For me, blogging is special … I put a lot of thought into how/when I’ll publish some posts … perhaps too much thought over blogging and photos, but for me, in a job that bores me to tears and being sorry I told my boss I’d stay ’til HE retires, I feel “trapped” for lack of a better word. Blogging is writing, something I went to college for, graduated and never found a job in the field. Blogging is my escape from that boring job and also, for me, a person with zero family members, the blogging community and following bloggers’ everyday trials and tribulations whether in posts, or in sidebar comments, has been a Godsend to me, living here all alone.

    Lastly, I have taken to heart all that you have said in this post, especially “if you don’t have the time to read and leave comments, make time by reading less blogs. -Hugh W. Roberts

    This is lengthy and I apologize, but I wanted to include everything since we discussed everything in this post.

    P.S. – I am guilty of sending past links, but usually in conjunction with a comment reference and usually with bloggers, like you, where we’ve exchanged links or news stories before.

    1. Hi Linda,

      First of all, congratulations on publishing a Wordless Wednesday post every week since March 2020. I can’t claim fame with that because I take blogging breaks, especially in December, when I find the blogging world much quieter. There are other times of the year too, but they vary and have a lot to do with what else may be going on in my life.

      So many bloggers believe it’s rude not to reciprocate by leaving comments simply because that person has read their post and left them a comment. Some call it networking, although some bloggers believe that merely saying ‘Good morning, hope you’re well?’ on every single post without mentioning anything about the content of those posts is networking. Nobody is under any obligation to do anything. While it may be nice to go back and leave a comment (even if you do not find the content interesting), it can lead to blogger burnout, something I don’t wish any blogger to encounter.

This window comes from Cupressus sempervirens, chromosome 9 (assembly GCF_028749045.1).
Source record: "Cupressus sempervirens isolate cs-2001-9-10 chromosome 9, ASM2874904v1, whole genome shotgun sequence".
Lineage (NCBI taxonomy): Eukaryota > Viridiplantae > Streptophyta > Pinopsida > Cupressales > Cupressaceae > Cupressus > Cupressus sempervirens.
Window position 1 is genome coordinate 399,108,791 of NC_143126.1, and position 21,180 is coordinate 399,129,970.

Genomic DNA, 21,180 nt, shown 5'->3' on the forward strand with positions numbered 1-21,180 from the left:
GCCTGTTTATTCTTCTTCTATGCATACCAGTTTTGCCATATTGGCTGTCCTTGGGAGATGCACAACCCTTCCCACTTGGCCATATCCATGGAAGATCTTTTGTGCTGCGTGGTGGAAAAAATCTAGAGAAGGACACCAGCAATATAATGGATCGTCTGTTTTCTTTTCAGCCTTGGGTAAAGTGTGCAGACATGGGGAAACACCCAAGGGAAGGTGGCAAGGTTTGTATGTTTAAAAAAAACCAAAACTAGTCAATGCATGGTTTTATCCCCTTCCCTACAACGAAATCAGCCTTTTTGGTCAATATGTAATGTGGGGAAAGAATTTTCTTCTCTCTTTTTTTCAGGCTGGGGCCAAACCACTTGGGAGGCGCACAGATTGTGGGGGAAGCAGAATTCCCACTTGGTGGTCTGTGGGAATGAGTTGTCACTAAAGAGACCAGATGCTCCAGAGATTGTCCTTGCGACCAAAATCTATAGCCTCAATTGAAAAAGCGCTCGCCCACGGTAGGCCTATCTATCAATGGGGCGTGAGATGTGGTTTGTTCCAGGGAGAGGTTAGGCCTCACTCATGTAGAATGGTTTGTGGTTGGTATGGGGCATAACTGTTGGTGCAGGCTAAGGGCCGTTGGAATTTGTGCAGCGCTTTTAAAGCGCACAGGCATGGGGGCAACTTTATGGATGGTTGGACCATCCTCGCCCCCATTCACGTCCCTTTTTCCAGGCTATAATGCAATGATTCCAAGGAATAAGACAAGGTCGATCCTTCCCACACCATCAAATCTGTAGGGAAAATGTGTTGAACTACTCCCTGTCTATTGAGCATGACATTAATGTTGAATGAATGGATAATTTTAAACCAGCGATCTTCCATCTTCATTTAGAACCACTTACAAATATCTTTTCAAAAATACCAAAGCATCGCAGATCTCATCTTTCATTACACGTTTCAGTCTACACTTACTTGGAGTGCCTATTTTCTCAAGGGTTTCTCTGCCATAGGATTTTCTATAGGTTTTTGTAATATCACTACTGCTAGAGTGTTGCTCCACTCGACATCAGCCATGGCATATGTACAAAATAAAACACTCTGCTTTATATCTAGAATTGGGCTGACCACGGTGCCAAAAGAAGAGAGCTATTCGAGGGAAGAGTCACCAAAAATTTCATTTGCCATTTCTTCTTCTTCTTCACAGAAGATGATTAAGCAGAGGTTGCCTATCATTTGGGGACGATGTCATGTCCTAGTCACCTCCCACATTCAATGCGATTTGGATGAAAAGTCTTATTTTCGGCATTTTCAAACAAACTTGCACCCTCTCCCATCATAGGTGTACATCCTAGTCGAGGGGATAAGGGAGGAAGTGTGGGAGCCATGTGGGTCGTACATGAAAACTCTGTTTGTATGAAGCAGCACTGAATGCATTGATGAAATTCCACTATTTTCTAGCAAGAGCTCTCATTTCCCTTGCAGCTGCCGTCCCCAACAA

Unfortunately, only around 20% of followers will interact with the blogger they are following. Some may read and never comment (for various reasons), but by far, most followers are readers who will visit that blog a few more times (if at all) before stopping. The ‘follow for a follow’ is one of the biggest pitfalls in the blogging world.

      The longer one stays away from blogging, the harder it is to return. Unfortunately, some bloggers get into the habit of making blogging a chore when they become overwhelmed with comments or feel they have to reciprocate. For some, blogging becomes something they were not expecting, where the fun and enjoyment get overshadowed by stress and guilt. There are millions of abandoned blogs out there, some of which were popular in their days. It is a shame that many owners of these blogs took the wrong perspective towards blogging.

      I don’t find blog posts about people’s everyday life interesting. I can get that kind of information on Facebook or other social media platforms if I want, so I always skip those posts. But I still find it good that people publish those types of posts for the readers that enjoy them. It’s not being rude not reading them, just something that is not for me.

      I’m so pleased to hear how the world of blogging has helped you. I heard it said blogging has saved people’s lives, which makes me happy because they must be blogging for enjoyment.

      Never apologise for leaving any comment, Linda. Comments can be the heart and soul of blogging, and I know they are important to many bloggers.

      1. Thank you – I am exited to be nearing year three of Wordless Wednesday posts without missing one.

        I have taken everything you said to heart Hugh. I have made some wonderful friendships here in my blog in the last five years since interacting with other bloggers and I feel I feel closer to some of these people than friends I’ve known for years, perhaps because we no longer have anything in common. But bloggers … we all share this hobby, this little creative outlet and that is wonderful, but yes it has become a strain as I seek to keep afloat. I know that most of the bloggers I interact with are retired, so that gives them an edge in keeping up.

        I do regret doing the “follow for follow” and won’t do that again … blogging must remain a joy, never a burden.

        Thank you for delving into this topic Hugh, in part from our comments on a recent post.